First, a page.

Fernando Alonso has left hospital three days after his crash during pre-season testing in Barcelona.
The Spaniard was airlifted to the Catalunya General Hospital after hitting the wall at around 100mph in the McLaren-Honda suffering a concussion as a result.
In a statement reporting the findings of an investigation into the incident, McLaren said a strong wind gust caused Alonso to run wide onto the Astroturf around the long right-hander at turn three and subsequently lose control and slide into the inside wall with an impact said to be measured at 30G which was followed by a secondary impact at around half the G-force before coming to a halt.
Wind the main crash factor say McLaren
Given the fitness of Alonso, among the highest despite being one of the older drivers on the grid, some remain skeptical as to whether to believe McLaren's version of events, with previous theories suggesting the two-time world champion could have fainted at the wheel or was even electrocuted following a failure of some kind in the Energy Recovery System but they have since been dismissed.
The incident came as McLaren continue to struggle to get the new Honda power unit running reliably and consistently having only completed just over 100 laps over the four days in Barcelona, a tally most teams were easily achieving in just a single day.
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A difficult pre-season
Despite Alonso now leaving hospital the team has confirmed he will not participate in the final test which gets underway at the Circuit de Barcelona-Catalunya on Thursday and has instead returned home to Oviedo to continue his recovery, 2014 driver and now McLaren reserve Kevin Magnussen will take his place.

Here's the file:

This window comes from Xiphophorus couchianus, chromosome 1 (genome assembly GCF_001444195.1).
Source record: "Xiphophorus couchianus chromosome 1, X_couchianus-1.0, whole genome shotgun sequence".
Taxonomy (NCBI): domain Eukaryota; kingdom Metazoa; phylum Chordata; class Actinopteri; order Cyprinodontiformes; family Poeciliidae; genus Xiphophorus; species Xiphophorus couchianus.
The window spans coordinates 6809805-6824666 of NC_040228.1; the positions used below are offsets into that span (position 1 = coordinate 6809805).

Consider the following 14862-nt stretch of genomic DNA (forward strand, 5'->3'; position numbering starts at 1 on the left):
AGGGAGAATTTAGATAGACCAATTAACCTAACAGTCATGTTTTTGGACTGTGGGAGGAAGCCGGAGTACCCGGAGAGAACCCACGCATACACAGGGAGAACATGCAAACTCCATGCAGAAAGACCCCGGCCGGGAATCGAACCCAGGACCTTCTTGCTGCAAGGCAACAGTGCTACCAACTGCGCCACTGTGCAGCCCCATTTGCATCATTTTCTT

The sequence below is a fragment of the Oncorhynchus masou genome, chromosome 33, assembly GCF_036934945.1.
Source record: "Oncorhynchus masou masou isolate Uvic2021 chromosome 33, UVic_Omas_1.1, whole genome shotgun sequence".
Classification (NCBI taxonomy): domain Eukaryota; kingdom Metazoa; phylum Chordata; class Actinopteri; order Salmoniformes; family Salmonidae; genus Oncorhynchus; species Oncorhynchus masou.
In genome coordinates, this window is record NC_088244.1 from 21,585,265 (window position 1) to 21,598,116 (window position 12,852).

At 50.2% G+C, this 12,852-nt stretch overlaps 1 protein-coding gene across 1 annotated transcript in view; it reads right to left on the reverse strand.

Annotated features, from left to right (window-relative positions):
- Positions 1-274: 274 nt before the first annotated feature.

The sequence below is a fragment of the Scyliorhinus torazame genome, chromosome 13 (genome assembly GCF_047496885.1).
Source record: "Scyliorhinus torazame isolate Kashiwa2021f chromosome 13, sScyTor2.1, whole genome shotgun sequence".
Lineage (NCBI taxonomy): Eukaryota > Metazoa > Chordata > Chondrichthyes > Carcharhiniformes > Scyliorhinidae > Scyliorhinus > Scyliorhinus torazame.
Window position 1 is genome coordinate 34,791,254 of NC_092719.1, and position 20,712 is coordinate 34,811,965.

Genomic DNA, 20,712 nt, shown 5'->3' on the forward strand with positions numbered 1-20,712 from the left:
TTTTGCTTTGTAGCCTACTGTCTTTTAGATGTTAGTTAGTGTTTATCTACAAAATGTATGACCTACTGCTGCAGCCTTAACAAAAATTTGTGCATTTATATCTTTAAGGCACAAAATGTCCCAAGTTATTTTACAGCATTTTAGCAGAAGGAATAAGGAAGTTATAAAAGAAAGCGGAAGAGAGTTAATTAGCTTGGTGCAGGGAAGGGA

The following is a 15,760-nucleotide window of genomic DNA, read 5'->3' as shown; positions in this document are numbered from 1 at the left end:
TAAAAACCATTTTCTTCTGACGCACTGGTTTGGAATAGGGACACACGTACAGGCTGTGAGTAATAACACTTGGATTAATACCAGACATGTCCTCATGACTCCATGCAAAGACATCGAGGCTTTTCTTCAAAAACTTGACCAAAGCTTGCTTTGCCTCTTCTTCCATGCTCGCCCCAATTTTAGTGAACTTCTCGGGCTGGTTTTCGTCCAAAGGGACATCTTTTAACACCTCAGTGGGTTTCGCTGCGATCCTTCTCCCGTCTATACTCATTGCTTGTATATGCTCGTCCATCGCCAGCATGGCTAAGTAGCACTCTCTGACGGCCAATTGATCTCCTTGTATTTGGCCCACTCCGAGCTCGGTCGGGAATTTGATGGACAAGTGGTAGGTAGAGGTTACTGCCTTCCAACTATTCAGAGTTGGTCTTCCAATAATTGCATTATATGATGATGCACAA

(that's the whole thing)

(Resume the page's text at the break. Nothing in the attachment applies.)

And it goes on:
While it has yet to confirmed which days the Dane will be behind the wheel, the final test will be crucial for McLaren and Honda as they look to make up for lost time. Racing director Eric Boullier has admitted the team has only completed around 50% of their intended pre-season programme.
"I have had time to look at the screens but I haven't got a clue what is going on"
Indeed the Frenchman has said the focus is now on which parts pose the biggest risk of failing at the first Grand Prix with the potential for unreliability at the season opener still high despite the progress made last year.
Button expects mixed grid in Melbourne
Also looking ahead to the first race in Australia on March 15, Jenson Button has claimed he expects something of a mixed up grid in Melbourne despite the Mercedes still looking the clear favourites at the front.
"I have had time to look at the screens but I haven't got a clue what is going on," he told Crash.net.
"In terms of who is quick and who isn't, it is really difficult to read. I think Mercedes will be quickest, looking at the long runs but Ferrari seems pretty strong, Williams is difficult to read, and Sauber looks good, so good for them - Red Bull too."
What has surprised the 2009 champion so far is the wild variations in pace between the Pirelli tyres and the amount of extra performance individual teams are extracting from the softer compounds.
"It is tricky, you put the soft tyre on and some gain 1.5secs, others gain four tenths, so it is a bit random. I think it makes it great for the first race and exciting. You could read last year that Mercedes and Williams were quickest, but this year I haven't got a clue so it could be a mixed up field for the first race."
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